Estadio de La Cartuja

Estadio La Cartuja, officially known as Estadio La Cartuja de Sevilla, is a multi-purpose stadium situated in the Isla de la Cartuja in Seville, Spain. It is used mostly for football and it is commonly referred to as simply 'la Cartuja'. It was completed in 1999 for the World Championships in Athletics. With a capacity of 60,000 seats, La Cartuja is the 6th-largest stadium in Spain and the 2nd-largest in Andalusia.[1] It was the venue for the 2003 UEFA Cup Final between Celtic and Porto.

Estadio La Cartuja
La Cartuja
Panoramio - V&A Dudush - Estadio Olímpico 57 619.jpg
LocationSeville, Spain
OwnerRegional Government of Andalusia (40%)
Spanish Government (25%)
Seville City Council (19%)
Seville Congress of Deputies (13%)
Real Betis (1.5%)
Sevilla FC (1.5%)
OperatorSociedad Estadio Olímpico de Sevilla S.A.
Capacity60,000
Field size105 x 68 m
SurfaceGrass
Construction
Broke ground1997
Opened5 May 1999
Construction costEUR120 million
ArchitectAntonio Cruz Villalón
Antonio Ortiz García
Tenants
Spain national football team
External view of the stadium
The 2003 UEFA Cup Final was held at the stadium

HistoryEdit

The stadium was one of those included in the Seville bids for the 2004 and 2008 Summer Olympics. After the failure of the last bid, the stadium remained unused by either of Seville's major football teams as both Real Betis and Sevilla use their own stadia. However, both teams have expressed their intention to move temporarily while their respective home grounds are renovated.

The stadium is currently managed by the Sociedad Estadio Olímpico de Sevilla S.A., participated by the Regional Government of Andalusia (40% ownership), the Spanish Government (25%); Seville City Council (19%), Seville Congress of Deputies (13%) and the remaining 3% shared between Seville's two football clubs: Real Betis and Sevilla FC.

The Spain national football team occasionally use the stadium for home games, last playing there in 2020. The stadium has previously hosted the final of the Copa del Rey. Real Betis's home game against Villarreal on 31 March 2007 also took place here following a temporary ban from the Manuel Ruiz de Lopera.

The Royal Spanish Tennis Federation has chosen it twice to host the Davis Cup final, in 2004 and 2011. On both occasions a temporary roof was installed on one side of the stadium, where the clay court was placed.[2]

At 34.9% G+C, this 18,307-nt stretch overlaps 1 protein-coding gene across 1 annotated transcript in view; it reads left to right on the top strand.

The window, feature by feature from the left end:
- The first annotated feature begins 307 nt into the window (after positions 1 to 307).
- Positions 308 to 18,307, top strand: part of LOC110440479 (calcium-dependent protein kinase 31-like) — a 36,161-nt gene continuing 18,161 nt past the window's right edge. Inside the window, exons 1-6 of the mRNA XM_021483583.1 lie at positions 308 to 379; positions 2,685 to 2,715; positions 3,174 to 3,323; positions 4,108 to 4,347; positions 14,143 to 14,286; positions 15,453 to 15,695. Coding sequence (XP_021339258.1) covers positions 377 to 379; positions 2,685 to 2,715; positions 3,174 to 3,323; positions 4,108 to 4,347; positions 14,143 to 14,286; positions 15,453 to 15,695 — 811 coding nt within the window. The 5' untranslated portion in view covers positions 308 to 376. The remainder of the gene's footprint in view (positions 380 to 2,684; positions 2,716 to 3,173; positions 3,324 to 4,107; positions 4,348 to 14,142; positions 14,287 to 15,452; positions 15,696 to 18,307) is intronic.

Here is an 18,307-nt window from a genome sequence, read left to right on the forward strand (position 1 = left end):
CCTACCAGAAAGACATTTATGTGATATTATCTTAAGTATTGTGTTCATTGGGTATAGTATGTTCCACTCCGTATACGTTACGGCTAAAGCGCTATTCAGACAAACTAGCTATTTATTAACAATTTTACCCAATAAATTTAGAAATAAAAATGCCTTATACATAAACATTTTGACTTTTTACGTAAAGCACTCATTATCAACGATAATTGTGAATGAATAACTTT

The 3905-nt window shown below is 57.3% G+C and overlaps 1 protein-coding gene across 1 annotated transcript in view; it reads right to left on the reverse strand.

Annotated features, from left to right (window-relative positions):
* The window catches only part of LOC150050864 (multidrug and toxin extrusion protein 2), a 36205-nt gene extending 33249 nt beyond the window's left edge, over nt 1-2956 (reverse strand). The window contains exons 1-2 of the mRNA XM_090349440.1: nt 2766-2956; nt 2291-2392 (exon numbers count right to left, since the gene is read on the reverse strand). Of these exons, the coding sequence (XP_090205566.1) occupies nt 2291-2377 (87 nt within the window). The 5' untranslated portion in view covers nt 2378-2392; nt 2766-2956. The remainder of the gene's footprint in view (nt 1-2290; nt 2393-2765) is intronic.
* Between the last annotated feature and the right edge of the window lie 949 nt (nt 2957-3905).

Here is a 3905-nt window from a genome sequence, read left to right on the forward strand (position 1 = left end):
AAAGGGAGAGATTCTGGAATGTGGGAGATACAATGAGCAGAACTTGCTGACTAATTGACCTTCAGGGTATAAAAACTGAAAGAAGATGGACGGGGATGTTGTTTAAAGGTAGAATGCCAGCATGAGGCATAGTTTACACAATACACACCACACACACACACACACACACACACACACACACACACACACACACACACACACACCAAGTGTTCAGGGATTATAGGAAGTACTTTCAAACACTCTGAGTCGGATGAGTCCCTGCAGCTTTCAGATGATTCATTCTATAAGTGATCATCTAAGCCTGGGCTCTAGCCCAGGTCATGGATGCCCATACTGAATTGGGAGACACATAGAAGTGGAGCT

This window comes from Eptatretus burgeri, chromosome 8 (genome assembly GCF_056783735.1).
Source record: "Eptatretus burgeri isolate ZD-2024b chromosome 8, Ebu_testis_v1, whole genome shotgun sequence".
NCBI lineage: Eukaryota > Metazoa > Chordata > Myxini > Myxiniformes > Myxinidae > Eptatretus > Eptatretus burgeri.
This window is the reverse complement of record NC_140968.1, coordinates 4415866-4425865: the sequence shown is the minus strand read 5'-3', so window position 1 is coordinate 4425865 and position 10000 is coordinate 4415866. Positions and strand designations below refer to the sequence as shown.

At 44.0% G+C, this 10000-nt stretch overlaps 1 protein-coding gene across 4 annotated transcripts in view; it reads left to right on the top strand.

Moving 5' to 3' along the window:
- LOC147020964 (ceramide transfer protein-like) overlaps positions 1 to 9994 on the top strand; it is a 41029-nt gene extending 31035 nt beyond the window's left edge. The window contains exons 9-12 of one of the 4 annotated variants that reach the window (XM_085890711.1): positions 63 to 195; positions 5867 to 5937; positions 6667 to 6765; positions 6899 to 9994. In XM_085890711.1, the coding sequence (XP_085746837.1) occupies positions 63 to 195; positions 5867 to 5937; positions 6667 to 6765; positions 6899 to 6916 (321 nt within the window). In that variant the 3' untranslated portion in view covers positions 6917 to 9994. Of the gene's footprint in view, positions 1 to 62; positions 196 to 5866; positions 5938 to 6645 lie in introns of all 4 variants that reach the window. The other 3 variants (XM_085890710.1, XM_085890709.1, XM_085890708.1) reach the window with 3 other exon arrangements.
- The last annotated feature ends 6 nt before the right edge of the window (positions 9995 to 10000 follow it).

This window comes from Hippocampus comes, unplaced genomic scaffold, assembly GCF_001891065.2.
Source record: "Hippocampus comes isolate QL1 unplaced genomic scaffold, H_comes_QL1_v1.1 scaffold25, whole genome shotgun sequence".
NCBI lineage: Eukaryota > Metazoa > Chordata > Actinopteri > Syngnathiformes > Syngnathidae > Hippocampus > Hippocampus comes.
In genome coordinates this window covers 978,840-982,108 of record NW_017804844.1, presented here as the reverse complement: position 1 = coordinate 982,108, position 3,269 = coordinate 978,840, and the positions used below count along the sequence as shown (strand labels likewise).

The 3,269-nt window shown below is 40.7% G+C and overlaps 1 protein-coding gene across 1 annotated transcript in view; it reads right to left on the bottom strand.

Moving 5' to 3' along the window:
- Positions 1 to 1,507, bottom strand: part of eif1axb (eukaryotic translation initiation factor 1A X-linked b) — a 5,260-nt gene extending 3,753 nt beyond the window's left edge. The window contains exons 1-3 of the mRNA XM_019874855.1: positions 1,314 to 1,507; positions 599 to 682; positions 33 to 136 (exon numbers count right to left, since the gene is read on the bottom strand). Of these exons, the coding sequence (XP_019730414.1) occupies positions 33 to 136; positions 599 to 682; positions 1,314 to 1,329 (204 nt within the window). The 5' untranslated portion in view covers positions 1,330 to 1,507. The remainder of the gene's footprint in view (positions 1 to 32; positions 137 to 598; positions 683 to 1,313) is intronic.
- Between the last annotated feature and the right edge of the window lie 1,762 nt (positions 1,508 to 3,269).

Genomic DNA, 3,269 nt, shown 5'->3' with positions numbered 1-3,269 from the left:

On 5 February 2020, the stadium was chosen by the Royal Spanish Football Federation for hosting four Copa del Rey finals from 2020 to 2023.[3]

International matchesEdit

Date Competition Spain vs. Result
5 May 1999 Friendly (inauguration)   Croatia 3–1
17 November 1999 Friendly   Argentina 0–2
15 November 2000 Friendly   Netherlands 1–2
3 June 2012 Friendly   China PR 1–0
17 November 2020 UEFA Nations League   Germany 6–0

Notable music eventsEdit

On 9 October 1999, Mexican singer Luis Miguel performed a concert at the Stadium in front of 35,000 spectators during his Amarte Es Un Placer Tour.

On 16 September 2008, American entertainer Madonna played a concert in front of 47,712 spectators during her Sticky & Sweet Tour.

U2 performed at the stadium on 30 September 2010 during their U2 360° Tour, in front of a sold-out crowd of 76,159 people.

Depeche Mode were scheduled to perform at the stadium on 12 July 2009 as part of their Tour of the Universe, but the concert was cancelled due to singer Dave Gahan's leg injury.

Bruce Springsteen performed at the stadium on 13 May 2012 as part of his Wrecking Ball World Tour in front of 22,045 people.

 
South stand from the East stand

AC/DC performed here on 10 May 2016 as part of their Rock or Bust World Tour in front of 60,000 people.

See alsoEdit

ReferencesEdit

  1. ^ "The stadium". Archived from the original on 19 August 2018. Retrieved 8 March 2016.
  2. ^ "La Federación elige a Sevilla para la final de la Davis" (in Spanish). El País. Archived from the original on 6 October 2011. Retrieved 7 October 2011.
  3. ^ "El Estadio de La Cartuja acogerá la final de la Copa del Rey" (in Spanish). Royal Spanish Football Federation. 5 February 2020. Archived from the original on 5 February 2020. Retrieved 5 February 2020.

External linksEdit

Preceded by
Olympic Stadium
Athens
IAAF World Championships in Athletics
Main venue

1999
Succeeded by
Commonwealth Stadium
Edmonton
Preceded by
De Kuip
Rotterdam
UEFA Cup
Final venue

2003
Succeeded by
Ullevi
Gothenburg
Preceded by
Rod Laver Arena
Melbourne
Davis Cup
Final venue

2004
Succeeded by
Sibamac Arena
Bratislava
Preceded by
Belgrade Arena
Belgrade
Davis Cup
Final venue

2011
Succeeded by
O2 Arena
Prague

Coordinates: 37°25′2.05″N 6°0′16.43″W / 37.4172361°N 6.0045639°W / 37.4172361; -6.0045639